Angie Cummings’ chronic sinus infections started eight months after she moved into her first home.
She constantly used antibiotics, Cummings said, and doctors were flummoxed. A process of elimination left her five-year-old house as the only probable culprit, she said.
So Cummings tore out carpet, laid down laminate flooring and insulated the basement with spray foam.
“I basically drained our savings,” she said, “trying to fix the house.”
It did not work. She moved out.
“Unfortunately, I didn’t know then what I know now,” Cummings said, “and we ended up making it worse.”
She said she now knows she has multiple-chemical sensitivity, a condition characterized by negative reactions to, among other things, emissions from building materials. She can get the shakes and headaches or, in some severe instances, near blackouts after walking into buildings.
She said she once had to crawl to get out of a building.
“If I go into a mall,” Cummings said, “you can guarantee I’ll be sick in the next day or two.”
She is using that awareness while renovating a Sussex home. Cummings said she researched alternative materials before approaching contractors but struggled to find someone who understood the difference between her request for a healthy home and the better-known green home.
Green, she said, does not guarantee healthy.
Then she found Brookfield-based Source 1 Project Solutions Inc. Driving home from meeting company President Jonathan Synovic, she said, she cried in relief.
Synovic said Source 1 has offered healthy-home consultancy services for about two years by studying building materials and the chemicals they contain. In September, Source 1 made the consultancy the company’s primary focus and is developing a healthy-home certification program.
Healthy homes, on average, cost about 5 percent to 10 percent more than typical homes, Synovic said, adding that the market for healthy houses is growing. That growth, in part, can be attributed to the increased popularity of green building, he said, because it makes the toxins in materials more noticeable.
Alan Ruesch, owner of Brookfield-based Gross Heating Inc., is installing the HVAC system in Cummings’ home. When energy efficiency rose in popularity, he said, building envelopes were tightened. That meant toxins emitted by building materials, which used to escape the home, now had nowhere to go.
“You make these homes too tight,” Ruesch said, “then they don’t become healthy homes.”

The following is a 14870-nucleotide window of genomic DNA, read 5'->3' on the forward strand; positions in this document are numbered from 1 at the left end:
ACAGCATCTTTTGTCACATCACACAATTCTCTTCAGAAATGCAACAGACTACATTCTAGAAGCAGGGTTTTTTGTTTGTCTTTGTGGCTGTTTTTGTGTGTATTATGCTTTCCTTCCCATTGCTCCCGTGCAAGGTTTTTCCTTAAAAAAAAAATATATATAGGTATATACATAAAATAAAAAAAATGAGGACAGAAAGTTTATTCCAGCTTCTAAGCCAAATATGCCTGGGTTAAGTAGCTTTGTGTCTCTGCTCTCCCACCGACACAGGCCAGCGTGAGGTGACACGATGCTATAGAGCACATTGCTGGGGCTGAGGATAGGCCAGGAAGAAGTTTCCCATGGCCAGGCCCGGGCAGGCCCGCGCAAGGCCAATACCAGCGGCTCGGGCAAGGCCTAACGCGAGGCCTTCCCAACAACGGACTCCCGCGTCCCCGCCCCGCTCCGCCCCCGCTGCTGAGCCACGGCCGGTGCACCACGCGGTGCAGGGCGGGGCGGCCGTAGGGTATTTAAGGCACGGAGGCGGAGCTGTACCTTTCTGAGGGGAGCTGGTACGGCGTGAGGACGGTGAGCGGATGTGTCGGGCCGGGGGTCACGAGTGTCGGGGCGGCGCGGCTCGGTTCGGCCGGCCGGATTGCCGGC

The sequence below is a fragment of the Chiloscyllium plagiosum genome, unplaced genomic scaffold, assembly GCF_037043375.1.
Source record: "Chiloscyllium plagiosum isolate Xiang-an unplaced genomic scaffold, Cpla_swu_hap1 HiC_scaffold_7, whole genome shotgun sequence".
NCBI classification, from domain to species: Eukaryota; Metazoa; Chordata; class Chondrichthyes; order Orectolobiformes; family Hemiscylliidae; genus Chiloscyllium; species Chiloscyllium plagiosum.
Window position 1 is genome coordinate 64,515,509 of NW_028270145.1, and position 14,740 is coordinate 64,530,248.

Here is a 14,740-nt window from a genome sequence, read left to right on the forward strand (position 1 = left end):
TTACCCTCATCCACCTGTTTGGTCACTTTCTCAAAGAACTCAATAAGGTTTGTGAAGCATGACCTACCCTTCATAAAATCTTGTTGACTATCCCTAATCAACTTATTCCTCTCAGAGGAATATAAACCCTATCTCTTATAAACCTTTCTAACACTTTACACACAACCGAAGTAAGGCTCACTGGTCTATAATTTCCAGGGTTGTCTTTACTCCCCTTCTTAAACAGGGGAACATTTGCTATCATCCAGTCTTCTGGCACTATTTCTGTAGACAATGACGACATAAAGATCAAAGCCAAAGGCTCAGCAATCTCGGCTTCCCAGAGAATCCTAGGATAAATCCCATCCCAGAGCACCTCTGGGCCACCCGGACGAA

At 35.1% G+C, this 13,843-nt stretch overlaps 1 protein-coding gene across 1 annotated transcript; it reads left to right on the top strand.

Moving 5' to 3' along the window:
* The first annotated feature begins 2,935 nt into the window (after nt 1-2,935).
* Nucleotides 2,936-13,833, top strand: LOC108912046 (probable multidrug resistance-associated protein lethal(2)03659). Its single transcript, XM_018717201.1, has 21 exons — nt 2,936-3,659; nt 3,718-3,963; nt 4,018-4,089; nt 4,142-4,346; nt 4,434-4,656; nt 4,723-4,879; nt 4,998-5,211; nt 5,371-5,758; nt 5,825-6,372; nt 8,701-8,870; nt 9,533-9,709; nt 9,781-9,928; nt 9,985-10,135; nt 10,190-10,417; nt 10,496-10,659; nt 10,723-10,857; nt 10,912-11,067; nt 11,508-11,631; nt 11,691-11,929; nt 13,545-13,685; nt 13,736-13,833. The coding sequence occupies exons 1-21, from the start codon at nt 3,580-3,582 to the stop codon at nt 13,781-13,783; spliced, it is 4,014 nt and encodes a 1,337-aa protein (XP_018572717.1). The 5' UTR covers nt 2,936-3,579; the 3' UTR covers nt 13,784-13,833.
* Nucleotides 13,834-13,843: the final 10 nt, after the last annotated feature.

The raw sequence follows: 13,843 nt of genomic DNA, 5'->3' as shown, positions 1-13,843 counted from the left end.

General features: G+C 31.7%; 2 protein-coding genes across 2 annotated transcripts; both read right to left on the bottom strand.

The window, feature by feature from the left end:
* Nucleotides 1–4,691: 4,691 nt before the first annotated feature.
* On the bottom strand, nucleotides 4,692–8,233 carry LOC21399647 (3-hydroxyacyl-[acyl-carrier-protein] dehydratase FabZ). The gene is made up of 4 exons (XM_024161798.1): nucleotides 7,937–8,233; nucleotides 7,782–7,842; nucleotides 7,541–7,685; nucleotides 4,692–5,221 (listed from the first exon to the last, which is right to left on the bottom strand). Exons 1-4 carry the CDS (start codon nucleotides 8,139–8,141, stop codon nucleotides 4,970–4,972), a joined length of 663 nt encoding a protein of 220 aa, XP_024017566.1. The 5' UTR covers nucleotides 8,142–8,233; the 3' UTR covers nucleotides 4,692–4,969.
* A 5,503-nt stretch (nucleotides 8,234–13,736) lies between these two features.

Those toxins, Synovic said, can come out of the simplest materials. A home improvement store, for example, might sell one type of plywood that contains formaldehyde and another that does not.
“They’re sold right next to each other,” he said, “and no one knows the difference.”
Demand for air purifiers, Ruesch said, has increased. So too has the demand for the type of ductwork, which he is installing for Cummings, that lines wall voids with metal. Calls are on the rise for energy-recovery ventilators, which use stale air to heat or cool outside air as it enters a home but does not transfer particulates, he said.
Allen Rathey, president of the Healthy House Institute LLC, a Boise, Idaho-based educational group, said he believes Synovic’s business model will succeed.
“Green,” he said, “is starting to come into a state of maturity.”
Rathey equated energy-efficient homes to jars, and their tenants to insects. When children collect bugs, he said, they poke holes in jar tops to let air in.
“You knew enough to ventilate that environment,” he said. “Well, now mankind in general is realizing how smart kids are.”
Green group adapting
Green building certification programs, Rathey said, are beginning to incorporate more healthy-living aspects, but the niche market already exists because contractors can adapt more quickly than national groups, such as the U.S. Green Building Council.
“They are doing, I think, what they can,” he said, “but it’s a big ship to turn, and the market forces are tough.”
Theresa Lehman, director of sustainable services for Neenah-based Miron Construction Co. Inc., said the USGBC is promoting nontoxic building materials through the next version of Leadership in Energy and Environmental Design certification. Miron’s Lake Mills Elementary School replacement project is a test for LEED v4, which launches in November.
LEED v4 will track all material emissions, Lehman said, unlike the past version, which measured only volatile organic compounds. The new version introduces environmental product declarations, she said, which would disclose which building materials contain toxins.
But, she said, that effort faces resistance.
“The heartache that most manufacturers are having is their recipe, if you will, for a lot of their products is very proprietary,” Lehman said, “and they don’t want people to know what’s in their products.”
Mark Collatz, director of regulatory affairs for The Adhesive and Sealant Council, said his members are concerned about the new disclosure requirements.
“No company,” he said, “wants to have an entire list of the chemicals, the chemicals in their product, available to their competitors.”
A chemical’s inclusion in a product, Collatz said, does not always mean that chemical poses a health risk. But that distinction will not be made, he said, putting adhesives at a disadvantage in the LEED process.
“There’s not going to be anybody,” he said, “that’s going to be able to qualify their products.”
Cummings said her only concern is finding what qualifies for inclusion in her home. She has read technical fact sheets, she said, for all the materials, which include insulation made from recycled denim and porcelain floor tiles.
Every worker in her future home knows the rule, Cummings said, to consult with her on any change, no matter how small.
“At the end of the day, I’ve got to live in this house,” she said. “And if they put something in this house I can’t live with, I’m in big trouble.”